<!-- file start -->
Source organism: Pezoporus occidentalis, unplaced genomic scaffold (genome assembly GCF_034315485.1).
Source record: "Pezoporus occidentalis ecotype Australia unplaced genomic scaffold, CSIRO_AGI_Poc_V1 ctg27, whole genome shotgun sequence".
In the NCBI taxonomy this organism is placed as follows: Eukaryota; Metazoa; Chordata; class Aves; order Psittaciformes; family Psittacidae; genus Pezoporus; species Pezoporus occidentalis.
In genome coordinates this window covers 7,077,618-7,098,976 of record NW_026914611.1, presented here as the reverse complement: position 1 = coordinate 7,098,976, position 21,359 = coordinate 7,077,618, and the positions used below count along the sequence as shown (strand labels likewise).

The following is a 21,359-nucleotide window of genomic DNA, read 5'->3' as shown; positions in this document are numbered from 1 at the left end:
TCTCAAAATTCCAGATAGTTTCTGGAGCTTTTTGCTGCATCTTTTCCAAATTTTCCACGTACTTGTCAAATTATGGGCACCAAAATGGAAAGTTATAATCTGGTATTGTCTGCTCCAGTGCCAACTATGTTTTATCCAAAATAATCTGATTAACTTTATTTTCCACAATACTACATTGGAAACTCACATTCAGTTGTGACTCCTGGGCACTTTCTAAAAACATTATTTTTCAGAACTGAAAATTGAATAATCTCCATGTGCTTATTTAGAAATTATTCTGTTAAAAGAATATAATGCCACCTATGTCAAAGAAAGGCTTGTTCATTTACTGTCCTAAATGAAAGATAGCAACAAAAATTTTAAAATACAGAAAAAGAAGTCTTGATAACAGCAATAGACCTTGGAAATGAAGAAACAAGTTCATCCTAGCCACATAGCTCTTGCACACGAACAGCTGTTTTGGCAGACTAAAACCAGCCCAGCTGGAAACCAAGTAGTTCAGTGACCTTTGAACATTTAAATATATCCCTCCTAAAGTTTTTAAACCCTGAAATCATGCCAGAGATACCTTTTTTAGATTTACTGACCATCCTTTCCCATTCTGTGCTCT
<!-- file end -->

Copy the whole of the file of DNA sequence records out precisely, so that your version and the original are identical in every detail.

Source organism: Pezoporus occidentalis, unplaced genomic scaffold (genome assembly GCF_034315485.1).
Source record: "Pezoporus occidentalis ecotype Australia unplaced genomic scaffold, CSIRO_AGI_Poc_V1 ctg27, whole genome shotgun sequence".
In the NCBI taxonomy this organism is placed as follows: Eukaryota; Metazoa; Chordata; class Aves; order Psittaciformes; family Psittacidae; genus Pezoporus; species Pezoporus occidentalis.
In genome coordinates this window covers 7,077,618-7,098,976 of record NW_026914611.1, presented here as the reverse complement: position 1 = coordinate 7,098,976, position 21,359 = coordinate 7,077,618, and the positions used below count along the sequence as shown (strand labels likewise).

The following is a 21,359-nucleotide window of genomic DNA, read 5'->3' as shown; positions in this document are numbered from 1 at the left end:
TCTCAAAATTCCAGATAGTTTCTGGAGCTTTTTGCTGCATCTTTTCCAAATTTTCCACGTACTTGTCAAATTATGGGCACCAAAATGGAAAGTTATAATCTGGTATTGTCTGCTCCAGTGCCAACTATGTTTTATCCAAAATAATCTGATTAACTTTATTTTCCACAATACTACATTGGAAACTCACATTCAGTTGTGACTCCTGGGCACTTTCTAAAAACATTATTTTTCAGAACTGAAAATTGAATAATCTCCATGTGCTTATTTAGAAATTATTCTGTTAAAAGAATATAATGCCACCTATGTCAAAGAAAGGCTTGTTCATTTACTGTCCTAAATGAAAGATAGCAACAAAAATTTTAAAATACAGAAAAAGAAGTCTTGATAACAGCAATAGACCTTGGAAATGAAGAAACAAGTTCATCCTAGCCACATAGCTCTTGCACACGAACAGCTGTTTTGGCAGACTAAAACCAGCCCAGCTGGAAACCAAGTAGTTCAGTGACCTTTGAACATTTAAATATATCCCTCCTAAAGTTTTTAAACCCTGAAATCATGCCAGAGATACCTTTTTTAGATTTACTGACCATCCTTTCCCATTCTGTGCTCT